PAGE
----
Posted on June 12 2020
Muting yourself on Instagram for 24 hours, so you can “learn & reflect” is easy. One click, black box posted & voila – you’ve proven to the world you’re not racist. Perhaps that’s a bit harsh – I’m certain that everyone (including me) who posted the black out post had good intentions and to take a clear stand for equality.
Great, we’ve established that. Now what?
The beauty industry can have a big impact, if we’re willing to. Beauty is our business and the images & models we use set the norm & pecking order for what we as a society consider beautiful.
I did a quick scan last night on social media. I looked at 18 brands – 6 high-end brands selling products for 100 USD or more, 6 were middle price range and 6 sold products for 20 USD or less. I checked their latest 100 posts & counted how many times they showed a white model, an African American model and how often they shared a post with both. (Before we go on I’m aware that the data is not enough to statistically prove anything, but it gives an indication on what we’re dealing with.)
Looking at all brands combined, an African American model was used 13% of the time. If you divide the brands according to price point you see that the high-end brands only used African American models 7%, middle prices brands 15% of the time & the most affordable brands 18% of the time. (This includes posts from the last 2 weeks, which over all, contained much more diverse images than previous posts).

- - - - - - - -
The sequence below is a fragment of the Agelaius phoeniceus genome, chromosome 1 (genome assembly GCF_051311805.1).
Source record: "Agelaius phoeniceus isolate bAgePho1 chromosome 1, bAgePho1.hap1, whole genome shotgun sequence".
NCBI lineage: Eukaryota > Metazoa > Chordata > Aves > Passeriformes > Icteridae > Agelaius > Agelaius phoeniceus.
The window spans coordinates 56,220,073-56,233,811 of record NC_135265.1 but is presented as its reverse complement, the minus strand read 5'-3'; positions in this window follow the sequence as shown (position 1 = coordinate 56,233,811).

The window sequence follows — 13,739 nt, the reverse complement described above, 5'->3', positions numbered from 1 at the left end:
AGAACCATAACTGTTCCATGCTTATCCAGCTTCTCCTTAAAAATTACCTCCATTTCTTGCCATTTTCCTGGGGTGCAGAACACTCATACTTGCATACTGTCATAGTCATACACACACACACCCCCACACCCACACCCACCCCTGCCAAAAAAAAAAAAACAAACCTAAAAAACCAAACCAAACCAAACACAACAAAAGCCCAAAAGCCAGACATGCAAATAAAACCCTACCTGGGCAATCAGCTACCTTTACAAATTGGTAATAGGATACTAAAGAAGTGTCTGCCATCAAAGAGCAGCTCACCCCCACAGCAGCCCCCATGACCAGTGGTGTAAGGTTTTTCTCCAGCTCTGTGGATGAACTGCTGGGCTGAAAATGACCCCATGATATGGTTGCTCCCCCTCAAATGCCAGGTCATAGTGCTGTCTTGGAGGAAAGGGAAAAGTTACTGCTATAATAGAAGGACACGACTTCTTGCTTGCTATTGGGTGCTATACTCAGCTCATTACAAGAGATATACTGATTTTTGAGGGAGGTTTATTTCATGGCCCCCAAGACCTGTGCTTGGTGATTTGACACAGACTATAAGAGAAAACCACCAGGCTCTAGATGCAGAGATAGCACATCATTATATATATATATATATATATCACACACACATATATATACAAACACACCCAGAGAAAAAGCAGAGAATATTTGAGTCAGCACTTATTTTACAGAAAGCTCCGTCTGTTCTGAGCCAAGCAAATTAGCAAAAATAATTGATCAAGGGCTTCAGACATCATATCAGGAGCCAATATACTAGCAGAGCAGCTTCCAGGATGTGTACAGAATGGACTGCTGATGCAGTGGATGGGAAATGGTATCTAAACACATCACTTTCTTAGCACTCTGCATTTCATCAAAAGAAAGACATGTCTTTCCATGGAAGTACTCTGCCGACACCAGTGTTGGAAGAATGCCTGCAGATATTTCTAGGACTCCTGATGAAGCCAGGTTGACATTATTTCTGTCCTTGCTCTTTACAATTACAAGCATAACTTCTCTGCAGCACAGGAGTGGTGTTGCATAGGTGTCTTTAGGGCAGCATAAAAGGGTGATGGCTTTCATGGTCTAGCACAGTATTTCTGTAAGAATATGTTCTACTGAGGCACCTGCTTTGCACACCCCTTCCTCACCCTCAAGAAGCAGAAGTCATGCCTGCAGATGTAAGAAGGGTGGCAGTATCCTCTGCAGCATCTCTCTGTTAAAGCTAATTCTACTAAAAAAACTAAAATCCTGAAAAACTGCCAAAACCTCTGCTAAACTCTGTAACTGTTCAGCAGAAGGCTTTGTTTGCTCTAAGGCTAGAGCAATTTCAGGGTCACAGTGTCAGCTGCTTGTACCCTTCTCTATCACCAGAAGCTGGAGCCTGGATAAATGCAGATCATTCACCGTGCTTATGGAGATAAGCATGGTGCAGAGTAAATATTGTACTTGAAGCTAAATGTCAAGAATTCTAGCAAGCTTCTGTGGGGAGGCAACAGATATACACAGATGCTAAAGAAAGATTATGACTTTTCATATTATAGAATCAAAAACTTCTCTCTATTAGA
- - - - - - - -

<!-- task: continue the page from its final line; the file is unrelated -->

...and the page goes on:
What does this mean – what are we the beauty telling the world? We’re telling a story that the most desired beauty is white and the less you pay the darker it gets - a grim reflection of reality.
There’s a quick & simple solution to this - use more divers models in marketing. If we as an industry show a spectrum of models representing beauty, the norm and ideal of beauty will shift from white to colorful.
This is now a new idea and my bet is that we will see a change, especially among the indie beauty brands. They’re more agile & social awareness is usually part of their brand DNA. The problem is they have small marketing budgets, and people will expect them to change, so overall this will not push the norm that far.
Real change happens only if & when the large high- end brands change. As long as exclusive brands keep 93% of their models white, it will not matter what the brands “below” do. The message is still - “the most exclusive club is white”, regardless of who’s buying their products.
Will they change? I hope so, but I can’t say for certain. All I know is that 5 out of 6 of the high-end brands I looked at acknowledge the protests by posting one “racism is bad post”, other than that their feeds still look pretty pale.
What’s your view?